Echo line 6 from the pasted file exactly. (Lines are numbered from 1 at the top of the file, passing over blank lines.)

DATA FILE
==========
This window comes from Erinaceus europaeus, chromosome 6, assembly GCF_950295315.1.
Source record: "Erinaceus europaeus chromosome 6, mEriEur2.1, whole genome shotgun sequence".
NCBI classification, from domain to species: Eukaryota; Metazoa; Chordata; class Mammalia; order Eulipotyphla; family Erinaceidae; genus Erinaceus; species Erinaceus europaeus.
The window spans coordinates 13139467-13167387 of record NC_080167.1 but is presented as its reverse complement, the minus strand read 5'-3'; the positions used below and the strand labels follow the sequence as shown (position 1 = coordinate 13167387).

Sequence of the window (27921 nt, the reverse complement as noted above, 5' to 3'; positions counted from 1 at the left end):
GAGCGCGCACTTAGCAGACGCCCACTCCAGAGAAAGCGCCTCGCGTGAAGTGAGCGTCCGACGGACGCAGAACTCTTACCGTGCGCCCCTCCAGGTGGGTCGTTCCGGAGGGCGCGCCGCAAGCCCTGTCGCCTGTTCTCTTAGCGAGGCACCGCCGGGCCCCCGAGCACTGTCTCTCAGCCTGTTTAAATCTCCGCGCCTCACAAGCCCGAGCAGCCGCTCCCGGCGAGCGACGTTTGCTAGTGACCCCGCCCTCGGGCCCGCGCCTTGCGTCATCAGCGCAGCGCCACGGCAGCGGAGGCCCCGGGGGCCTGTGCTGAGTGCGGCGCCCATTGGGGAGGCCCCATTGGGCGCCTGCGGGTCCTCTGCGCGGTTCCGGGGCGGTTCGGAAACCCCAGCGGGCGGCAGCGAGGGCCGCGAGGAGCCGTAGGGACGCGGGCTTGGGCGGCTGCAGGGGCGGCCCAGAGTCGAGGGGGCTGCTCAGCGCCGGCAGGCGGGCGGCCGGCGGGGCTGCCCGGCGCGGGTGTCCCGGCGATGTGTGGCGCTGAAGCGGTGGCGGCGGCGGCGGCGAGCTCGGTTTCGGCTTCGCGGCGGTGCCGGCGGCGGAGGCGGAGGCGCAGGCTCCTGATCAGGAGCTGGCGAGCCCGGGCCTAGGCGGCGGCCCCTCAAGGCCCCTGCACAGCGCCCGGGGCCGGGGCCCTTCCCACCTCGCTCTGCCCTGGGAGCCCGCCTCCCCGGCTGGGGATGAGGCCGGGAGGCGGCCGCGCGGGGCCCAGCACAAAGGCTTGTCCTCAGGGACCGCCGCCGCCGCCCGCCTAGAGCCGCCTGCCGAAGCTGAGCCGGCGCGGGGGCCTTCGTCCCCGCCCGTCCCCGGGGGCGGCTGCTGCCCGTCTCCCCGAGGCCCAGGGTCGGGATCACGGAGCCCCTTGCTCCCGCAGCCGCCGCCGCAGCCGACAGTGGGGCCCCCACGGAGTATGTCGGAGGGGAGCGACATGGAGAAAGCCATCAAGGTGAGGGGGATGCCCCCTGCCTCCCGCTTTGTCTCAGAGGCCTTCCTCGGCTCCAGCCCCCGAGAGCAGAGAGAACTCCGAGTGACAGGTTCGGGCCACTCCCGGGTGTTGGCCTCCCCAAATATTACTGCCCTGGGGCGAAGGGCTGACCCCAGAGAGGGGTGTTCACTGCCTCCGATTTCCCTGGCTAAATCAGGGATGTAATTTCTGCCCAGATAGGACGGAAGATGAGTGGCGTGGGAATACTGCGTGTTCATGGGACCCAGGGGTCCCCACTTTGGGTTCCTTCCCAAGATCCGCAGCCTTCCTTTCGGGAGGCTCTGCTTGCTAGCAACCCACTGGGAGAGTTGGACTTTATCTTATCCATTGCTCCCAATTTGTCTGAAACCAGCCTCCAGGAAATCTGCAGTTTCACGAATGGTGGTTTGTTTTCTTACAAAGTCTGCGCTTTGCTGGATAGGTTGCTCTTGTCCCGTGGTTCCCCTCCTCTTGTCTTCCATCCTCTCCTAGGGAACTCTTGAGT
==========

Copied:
GAGCGCGCACTTAGCAGACGCCCACTCCAGAGAAAGCGCCTCGCGTGAAGTGAGCGTCCGACGGACGCAGAACTCTTACCGTGCGCCCCTCCAGGTGGGTCGTTCCGGAGGGCGCGCCGCAAGCCCTGTCGCCTGTTCTCTTAGCGAGGCACCGCCGGGCCCCCGAGCACTGTCTCTCAGCCTGTTTAAATCTCCGCGCCTCACAAGCCCGAGCAGCCGCTCCCGGCGAGCGACGTTTGCTAGTGACCCCGCCCTCGGGCCCGCGCCTTGCGTCATCAGCGCAGCGCCACGGCAGCGGAGGCCCCGGGGGCCTGTGCTGAGTGCGGCGCCCATTGGGGAGGCCCCATTGGGCGCCTGCGGGTCCTCTGCGCGGTTCCGGGGCGGTTCGGAAACCCCAGCGGGCGGCAGCGAGGGCCGCGAGGAGCCGTAGGGACGCGGGCTTGGGCGGCTGCAGGGGCGGCCCAGAGTCGAGGGGGCTGCTCAGCGCCGGCAGGCGGGCGGCCGGCGGGGCTGCCCGGCGCGGGTGTCCCGGCGATGTGTGGCGCTGAAGCGGTGGCGGCGGCGGCGGCGAGCTCGGTTTCGGCTTCGCGGCGGTGCCGGCGGCGGAGGCGGAGGCGCAGGCTCCTGATCAGGAGCTGGCGAGCCCGGGCCTAGGCGGCGGCCCCTCAAGGCCCCTGCACAGCGCCCGGGGCCGGGGCCCTTCCCACCTCGCTCTGCCCTGGGAGCCCGCCTCCCCGGCTGGGGATGAGGCCGGGAGGCGGCCGCGCGGGGCCCAGCACAAAGGCTTGTCCTCAGGGACCGCCGCCGCCGCCCGCCTAGAGCCGCCTGCCGAAGCTGAGCCGGCGCGGGGGCCTTCGTCCCCGCCCGTCCCCGGGGGCGGCTGCTGCCCGTCTCCCCGAGGCCCAGGGTCGGGATCACGGAGCCCCTTGCTCCCGCAGCCGCCGCCGCAGCCGACAGTGGGGCCCCCACGGAGTATGTCGGAGGGGAGCGACATGGAGAAAGCCATCAAGGTGAGGGGGATGCCCCCTGCCTCCCGCTTTGTCTCAGAGGCCTTCCTCGGCTCCAGCCCCCGAGAGCAGAGAGAACTCCGAGTGACAGGTTCGGGCCACTCCCGGGTGTTGGCCTCCCCAAATATTACTGCCCTGGGGCGAAGGGCTGACCCCAGAGAGGGGTGTTCACTGCCTCCGATTTCCCTGGCTAAATCAGGGATGTAATTTCTGCCCAGATAGGACGGAAGATGAGTGGCGTGGGAATACTGCGTGTTCATGGGACCCAGGGGTCCCCACTTTGGGTTCCTTCCCAAGATCCGCAGCCTTCCTTTCGGGAGGCTCTGCTTGCTAGCAACCCACTGGGAGAGTTGGACTTTATCTTATCCATTGCTCCCAATTTGTCTGAAACCAGCCTCCAGGAAATCTGCAGTTTCACGAATGGTGGTTTGTTTTCTTACAAAGTCTGCGCTTTGCTGGATAGGTTGCTCTTGTCCCGTGGTTCCCCTCCTCTTGTCTTCCATCCTCTCCTAGGGAACTCTTGAGT